The knives are out for President Enrique Peña Nieto and his cabinet following the ruling party’s crushing defeat in Sunday’s elections.
A group made up of hundreds of Institutional Revolutionary Party (PRI) members headed by former Oaxaca governor Ulises Ruiz Ortiz yesterday published an open letter blaming the president for the loss that will see the party reduced to a weakened third force in Mexican politics.
“President Peña and the top-level officials in his government, mainly those who have been in charge of combating insecurity and poverty and those who committed acts of corruption or should have been dedicated to eradicating it, are largely responsible for the electoral result,” the letter said.
Entitled National Expression for the Refoundation of the PRI, the letter also called on Peña Nieto and his cabinet to not interfere in the rebuilding of the party.
“Instead ensure the orderly handover of government and the dependencies and entities you are responsible for,” it said.
The letter, signed by members of a group known as Democracia Interna (Internal Democracy), charged that the triumph of Andrés Manuel López Obrador in the presidential election is the result of a long line of errors related to the management of the party.
Among those cited were the appointment of Enrique Ochoa Reza as national PRI president and allowing candidates outside the party’s machinery to run as candidates for elected office.
Even the party’s presidential candidate, José Antonio Meade, has never been an official member of the PRI.
While Meade served in Peña Nieto’s cabinet in the finance, social development and foreign affairs portfolios, he also served as a cabinet secretary for the National Action Party (PAN) in the previous federal administration.
The upper echelons of the party hierarchy hoped that Meade could appeal to voters across party lines and avoid the stigma of being a card-carrying PRI member, but his candidacy failed to gain any real traction in the electorate and he only won 17% support at the ballot box.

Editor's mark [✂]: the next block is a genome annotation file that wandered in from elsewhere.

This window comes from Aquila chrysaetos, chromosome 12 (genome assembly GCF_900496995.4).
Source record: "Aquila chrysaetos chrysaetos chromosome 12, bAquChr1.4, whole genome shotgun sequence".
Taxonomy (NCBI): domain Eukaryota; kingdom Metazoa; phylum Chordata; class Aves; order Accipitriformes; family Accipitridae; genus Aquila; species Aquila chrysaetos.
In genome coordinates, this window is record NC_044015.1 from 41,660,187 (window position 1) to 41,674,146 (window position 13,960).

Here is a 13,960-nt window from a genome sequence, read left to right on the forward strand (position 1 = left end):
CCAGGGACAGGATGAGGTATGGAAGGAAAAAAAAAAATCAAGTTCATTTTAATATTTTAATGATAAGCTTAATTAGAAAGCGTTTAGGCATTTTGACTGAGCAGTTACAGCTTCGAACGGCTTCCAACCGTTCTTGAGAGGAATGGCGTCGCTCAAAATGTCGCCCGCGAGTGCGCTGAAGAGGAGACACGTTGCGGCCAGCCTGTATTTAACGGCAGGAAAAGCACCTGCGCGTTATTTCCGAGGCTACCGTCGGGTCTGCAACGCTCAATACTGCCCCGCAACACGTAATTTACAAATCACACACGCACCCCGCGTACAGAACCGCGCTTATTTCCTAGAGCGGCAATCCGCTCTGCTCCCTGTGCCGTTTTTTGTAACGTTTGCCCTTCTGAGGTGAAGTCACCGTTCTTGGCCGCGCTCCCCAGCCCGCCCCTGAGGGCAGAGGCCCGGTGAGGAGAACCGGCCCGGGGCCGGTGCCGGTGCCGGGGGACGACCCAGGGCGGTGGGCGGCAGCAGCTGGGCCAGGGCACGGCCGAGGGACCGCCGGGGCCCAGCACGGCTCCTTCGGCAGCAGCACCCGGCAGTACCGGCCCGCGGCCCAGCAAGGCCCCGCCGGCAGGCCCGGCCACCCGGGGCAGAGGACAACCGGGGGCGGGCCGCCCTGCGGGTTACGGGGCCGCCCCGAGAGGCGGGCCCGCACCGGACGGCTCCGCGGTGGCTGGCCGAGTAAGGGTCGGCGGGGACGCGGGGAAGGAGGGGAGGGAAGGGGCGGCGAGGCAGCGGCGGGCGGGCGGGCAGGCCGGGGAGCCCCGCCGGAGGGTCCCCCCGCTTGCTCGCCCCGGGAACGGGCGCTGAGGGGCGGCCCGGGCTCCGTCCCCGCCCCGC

In addition to having its numbers in both houses of federal Congress severely depleted, the PRI failed to win any of the nine governorships up for grabs and lost municipal contests in areas of the country where it has long been the dominant political force, such as Peña Nieto’s birthplace of Atlacomulco.
“Peña and his cabinet are the main culprits for this debacle as they are responsible for opening the party to external candidates and closing spaces to the [party] membership; of imposing decisions and candidates at will, of bringing about changes to party documents that infringed upon democratic possibilities,” the letter said.
The party members also charged that the presidential campaign was flawed because it allocated greater resources to attacking second-place candidate Ricardo Anaya than it did to directly focusing on winning support from the electorate.
Democracia Interna called for the immediate resignation of all members of the PRI’s National Executive Committee and for the party to be rebuilt with a new leadership that is elected by the party’s membership.
Never in the history of the party has the arrogance of an “inept leadership” so greatly offended the ideology of the PRI, the party faithful charged.
“We mustn’t allow a group, as influential as it is at this moment, to hijack [the party] and use it, as has happened, to satisfy personal interests,” the letter said.
“Let’s return the party to its true masters, its members.”